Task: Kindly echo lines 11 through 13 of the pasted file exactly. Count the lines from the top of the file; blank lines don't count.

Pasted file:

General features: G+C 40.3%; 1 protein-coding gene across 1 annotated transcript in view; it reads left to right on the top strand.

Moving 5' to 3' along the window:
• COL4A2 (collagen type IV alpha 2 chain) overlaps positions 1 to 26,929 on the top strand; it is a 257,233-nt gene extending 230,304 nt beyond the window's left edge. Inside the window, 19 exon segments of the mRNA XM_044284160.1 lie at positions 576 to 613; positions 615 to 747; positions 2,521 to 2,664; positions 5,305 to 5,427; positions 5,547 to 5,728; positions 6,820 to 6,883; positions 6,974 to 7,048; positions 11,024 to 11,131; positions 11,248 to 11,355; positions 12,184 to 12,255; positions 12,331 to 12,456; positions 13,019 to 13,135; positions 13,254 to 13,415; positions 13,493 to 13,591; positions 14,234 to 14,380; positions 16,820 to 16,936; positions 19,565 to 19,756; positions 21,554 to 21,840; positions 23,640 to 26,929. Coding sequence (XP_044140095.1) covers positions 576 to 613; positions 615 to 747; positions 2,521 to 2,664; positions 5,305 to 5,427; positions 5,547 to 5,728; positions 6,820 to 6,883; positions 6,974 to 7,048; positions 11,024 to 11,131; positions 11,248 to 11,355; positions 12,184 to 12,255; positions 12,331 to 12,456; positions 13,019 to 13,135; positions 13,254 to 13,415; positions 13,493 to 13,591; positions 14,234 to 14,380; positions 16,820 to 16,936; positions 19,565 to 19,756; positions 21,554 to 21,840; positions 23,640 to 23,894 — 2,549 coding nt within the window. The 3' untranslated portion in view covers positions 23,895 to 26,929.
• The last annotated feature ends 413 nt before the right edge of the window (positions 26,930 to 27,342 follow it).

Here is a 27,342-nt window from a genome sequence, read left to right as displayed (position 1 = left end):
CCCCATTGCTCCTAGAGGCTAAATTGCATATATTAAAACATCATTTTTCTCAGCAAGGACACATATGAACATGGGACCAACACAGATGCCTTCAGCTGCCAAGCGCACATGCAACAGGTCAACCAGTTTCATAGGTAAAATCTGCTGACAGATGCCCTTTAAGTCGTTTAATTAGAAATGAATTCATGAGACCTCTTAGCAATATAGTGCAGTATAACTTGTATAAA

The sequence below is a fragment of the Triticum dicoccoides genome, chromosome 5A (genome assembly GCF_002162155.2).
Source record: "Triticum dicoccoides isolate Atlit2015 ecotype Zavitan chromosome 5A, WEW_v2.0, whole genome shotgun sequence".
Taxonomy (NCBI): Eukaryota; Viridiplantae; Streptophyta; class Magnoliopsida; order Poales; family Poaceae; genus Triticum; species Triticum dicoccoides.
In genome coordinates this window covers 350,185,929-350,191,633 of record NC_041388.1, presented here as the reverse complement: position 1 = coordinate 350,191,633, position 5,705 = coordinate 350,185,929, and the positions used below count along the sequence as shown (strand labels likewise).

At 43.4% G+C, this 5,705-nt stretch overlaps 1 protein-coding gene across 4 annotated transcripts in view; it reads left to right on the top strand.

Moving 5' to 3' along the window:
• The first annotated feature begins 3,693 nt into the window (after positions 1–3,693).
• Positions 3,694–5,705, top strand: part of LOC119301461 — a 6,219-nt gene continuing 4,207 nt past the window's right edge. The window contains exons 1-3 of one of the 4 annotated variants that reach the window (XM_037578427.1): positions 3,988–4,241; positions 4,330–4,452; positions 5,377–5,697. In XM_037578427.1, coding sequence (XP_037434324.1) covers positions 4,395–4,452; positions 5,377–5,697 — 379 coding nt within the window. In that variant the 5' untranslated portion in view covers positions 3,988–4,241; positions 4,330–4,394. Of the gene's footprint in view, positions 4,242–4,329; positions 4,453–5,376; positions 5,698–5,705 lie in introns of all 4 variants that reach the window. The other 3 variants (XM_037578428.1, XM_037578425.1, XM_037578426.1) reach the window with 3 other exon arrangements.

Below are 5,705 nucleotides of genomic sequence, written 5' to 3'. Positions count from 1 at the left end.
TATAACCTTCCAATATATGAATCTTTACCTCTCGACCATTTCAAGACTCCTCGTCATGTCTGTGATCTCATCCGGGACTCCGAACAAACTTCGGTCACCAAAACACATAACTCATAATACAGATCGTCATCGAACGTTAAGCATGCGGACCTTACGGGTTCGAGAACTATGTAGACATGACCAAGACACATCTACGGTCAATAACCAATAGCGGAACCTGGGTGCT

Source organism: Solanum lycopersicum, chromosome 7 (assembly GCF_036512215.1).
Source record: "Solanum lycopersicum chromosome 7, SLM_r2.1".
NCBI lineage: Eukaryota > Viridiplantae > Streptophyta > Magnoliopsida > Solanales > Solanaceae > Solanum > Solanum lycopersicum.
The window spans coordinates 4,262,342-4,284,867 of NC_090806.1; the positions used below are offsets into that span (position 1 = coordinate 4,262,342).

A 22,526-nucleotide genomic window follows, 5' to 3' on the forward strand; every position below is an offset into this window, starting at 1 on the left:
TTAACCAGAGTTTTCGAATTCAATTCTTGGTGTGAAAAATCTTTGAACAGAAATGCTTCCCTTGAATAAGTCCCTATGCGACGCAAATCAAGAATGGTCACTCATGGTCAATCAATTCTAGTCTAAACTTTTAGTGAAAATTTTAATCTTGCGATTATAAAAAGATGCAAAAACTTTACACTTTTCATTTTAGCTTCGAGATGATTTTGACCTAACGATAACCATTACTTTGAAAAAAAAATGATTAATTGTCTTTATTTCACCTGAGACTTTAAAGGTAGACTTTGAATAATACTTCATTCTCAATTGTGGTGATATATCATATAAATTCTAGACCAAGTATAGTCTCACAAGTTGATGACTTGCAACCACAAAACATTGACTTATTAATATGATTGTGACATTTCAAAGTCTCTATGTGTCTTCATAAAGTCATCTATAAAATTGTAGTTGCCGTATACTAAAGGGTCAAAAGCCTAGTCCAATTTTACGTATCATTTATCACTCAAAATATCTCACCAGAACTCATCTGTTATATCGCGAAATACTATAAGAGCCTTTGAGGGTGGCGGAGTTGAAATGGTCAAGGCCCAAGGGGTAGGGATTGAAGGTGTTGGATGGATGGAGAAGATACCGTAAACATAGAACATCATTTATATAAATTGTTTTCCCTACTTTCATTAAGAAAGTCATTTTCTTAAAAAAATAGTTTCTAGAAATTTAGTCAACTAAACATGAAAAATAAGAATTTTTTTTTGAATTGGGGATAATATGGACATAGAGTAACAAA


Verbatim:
At 43.4% G+C, this 5,705-nt stretch overlaps 1 protein-coding gene across 4 annotated transcripts in view; it reads left to right on the top strand.

Moving 5' to 3' along the window:
• The first annotated feature begins 3,693 nt into the window (after positions 1–3,693).